End-of-life care for older people in subacute care: A retrospective clinical audit

Melissa J. Bloomer, Mari Botti, Fiona Runacres, Peter Poon, Jakqui Barnfield, Alison M. Hutchinson

Research output: Contribution to journalArticleResearchpeer-review

4 Citations (Scopus)


Background: With an ageing population and chronic illness the leading cause of death, challenges exist in meeting the healthcare needs of older people. For older people, care may be provided in subacute care services where, although the focus is on rehabilitation and optimisation of functioning, many older people will die. Aim: To investigate end-of-life care provision for older people in subacute care. Methods: A retrospective clinical chart audit of all subacute inpatient deaths in one year. Results: 54 inpatients died in subacute care and almost all had been transferred from an acute care setting. The mean age was 83 (SD = 9), patients had multiple diagnoses and were admitted for assessment or to establish a safe discharge destination. None were identified as 'terminal' on admission and none had an Advance Care Plan to guide care preferences. Prior to death, more than half (57.4%) received terminal care compliant with the Promoting Improved Care of the Dying (PICD) guideline. 53.7% were referred for specialist palliative care review, and despite a mean wait time of 0.6 days (SD = 0.8), 11.1% of patients died before specialist palliative care review. Documentation of communication with patients/family of the likelihood of death occurred in two key sequential time points; the first was information-related and the second decision-related. When these time points occurred impacted end-of-life care provision. Ambiguity in language used to communicate patient deterioration and dying with clinicians and family, impacted understanding and provision of end-of-life care. Conclusions: Education is needed to aid clinicians in subacute care to identify patient deterioration and dying and communicate the likelihood of death to the multidisciplinary team and with patients and families. Nursing and allied health clinicians are well placed to have greater involvement in communicating patient deterioration and likely death.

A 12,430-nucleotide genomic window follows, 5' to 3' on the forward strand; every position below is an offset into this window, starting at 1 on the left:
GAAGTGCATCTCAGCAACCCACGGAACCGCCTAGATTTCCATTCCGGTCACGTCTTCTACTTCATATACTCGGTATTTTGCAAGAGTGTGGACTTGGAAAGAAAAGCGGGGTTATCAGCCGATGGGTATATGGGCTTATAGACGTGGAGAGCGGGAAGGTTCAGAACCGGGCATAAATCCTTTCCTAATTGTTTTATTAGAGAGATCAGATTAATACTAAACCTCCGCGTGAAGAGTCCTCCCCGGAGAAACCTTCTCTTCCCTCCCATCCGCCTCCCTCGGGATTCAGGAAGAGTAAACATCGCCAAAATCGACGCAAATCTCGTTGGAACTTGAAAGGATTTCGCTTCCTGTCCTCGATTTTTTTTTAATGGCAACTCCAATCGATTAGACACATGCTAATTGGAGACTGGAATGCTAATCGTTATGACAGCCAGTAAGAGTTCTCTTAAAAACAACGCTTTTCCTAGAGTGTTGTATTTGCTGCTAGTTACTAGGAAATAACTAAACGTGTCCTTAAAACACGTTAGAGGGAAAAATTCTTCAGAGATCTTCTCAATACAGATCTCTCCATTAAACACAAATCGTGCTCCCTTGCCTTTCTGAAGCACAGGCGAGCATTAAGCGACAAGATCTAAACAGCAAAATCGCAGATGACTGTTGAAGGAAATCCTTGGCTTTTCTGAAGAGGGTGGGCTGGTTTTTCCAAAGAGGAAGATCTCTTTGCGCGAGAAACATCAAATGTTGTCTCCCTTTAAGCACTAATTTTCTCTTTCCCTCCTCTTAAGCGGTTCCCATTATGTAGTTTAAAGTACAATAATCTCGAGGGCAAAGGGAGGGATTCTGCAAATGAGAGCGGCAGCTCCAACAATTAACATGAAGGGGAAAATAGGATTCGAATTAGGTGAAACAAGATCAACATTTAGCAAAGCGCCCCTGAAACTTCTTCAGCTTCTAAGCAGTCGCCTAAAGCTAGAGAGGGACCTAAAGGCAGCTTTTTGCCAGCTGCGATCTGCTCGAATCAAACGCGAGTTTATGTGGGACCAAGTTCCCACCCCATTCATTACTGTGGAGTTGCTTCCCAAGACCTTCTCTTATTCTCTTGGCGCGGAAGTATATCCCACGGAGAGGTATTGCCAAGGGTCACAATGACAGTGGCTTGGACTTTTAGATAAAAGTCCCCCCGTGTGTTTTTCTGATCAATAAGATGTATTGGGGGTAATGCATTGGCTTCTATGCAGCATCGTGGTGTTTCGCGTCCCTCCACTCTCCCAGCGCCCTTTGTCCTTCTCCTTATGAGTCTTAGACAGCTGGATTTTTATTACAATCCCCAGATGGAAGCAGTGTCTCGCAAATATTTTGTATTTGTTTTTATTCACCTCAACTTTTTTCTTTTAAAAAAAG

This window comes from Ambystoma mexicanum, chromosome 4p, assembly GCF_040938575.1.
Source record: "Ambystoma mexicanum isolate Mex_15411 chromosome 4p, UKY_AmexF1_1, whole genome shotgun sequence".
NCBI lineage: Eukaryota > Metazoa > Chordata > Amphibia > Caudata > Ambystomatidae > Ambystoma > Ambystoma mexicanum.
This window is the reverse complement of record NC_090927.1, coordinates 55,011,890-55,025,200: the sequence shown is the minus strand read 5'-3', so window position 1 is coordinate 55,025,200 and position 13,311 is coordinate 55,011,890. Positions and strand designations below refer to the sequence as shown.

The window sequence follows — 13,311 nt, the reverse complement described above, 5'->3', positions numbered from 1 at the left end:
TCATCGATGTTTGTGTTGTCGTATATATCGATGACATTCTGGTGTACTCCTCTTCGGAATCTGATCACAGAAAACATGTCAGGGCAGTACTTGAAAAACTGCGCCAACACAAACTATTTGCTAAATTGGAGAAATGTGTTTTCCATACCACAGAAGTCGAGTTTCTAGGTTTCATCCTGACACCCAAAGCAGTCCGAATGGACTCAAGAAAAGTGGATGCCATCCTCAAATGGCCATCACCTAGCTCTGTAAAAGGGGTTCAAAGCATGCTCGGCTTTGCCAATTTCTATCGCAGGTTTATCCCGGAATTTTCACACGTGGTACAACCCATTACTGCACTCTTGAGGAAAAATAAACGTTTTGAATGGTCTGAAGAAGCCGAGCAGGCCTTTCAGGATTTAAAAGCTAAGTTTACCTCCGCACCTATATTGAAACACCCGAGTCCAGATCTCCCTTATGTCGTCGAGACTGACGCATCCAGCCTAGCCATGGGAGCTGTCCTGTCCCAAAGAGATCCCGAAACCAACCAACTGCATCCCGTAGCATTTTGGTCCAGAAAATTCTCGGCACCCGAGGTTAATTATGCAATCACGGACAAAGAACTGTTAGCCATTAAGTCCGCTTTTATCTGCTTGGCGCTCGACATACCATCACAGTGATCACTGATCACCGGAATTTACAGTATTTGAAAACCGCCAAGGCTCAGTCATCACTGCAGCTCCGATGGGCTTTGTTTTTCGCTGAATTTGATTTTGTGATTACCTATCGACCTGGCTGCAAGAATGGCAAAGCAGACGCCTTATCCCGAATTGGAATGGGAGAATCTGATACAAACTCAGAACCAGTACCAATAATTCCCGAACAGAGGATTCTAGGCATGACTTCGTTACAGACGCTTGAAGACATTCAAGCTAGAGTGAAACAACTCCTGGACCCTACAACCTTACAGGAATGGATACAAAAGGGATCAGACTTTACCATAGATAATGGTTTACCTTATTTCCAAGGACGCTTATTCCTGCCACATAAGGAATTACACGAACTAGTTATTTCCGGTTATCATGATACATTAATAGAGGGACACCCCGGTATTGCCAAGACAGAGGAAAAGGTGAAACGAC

Original languageEnglish
Pages (from-to)22-27
Number of pages6
Issue number1
Publication statusPublished - Feb 2019


  • Communication
  • Decision-making
  • End-of-life care
  • Geriatrics
  • Older person
  • Palliative care
  • Rehabilitation
  • Subacute care

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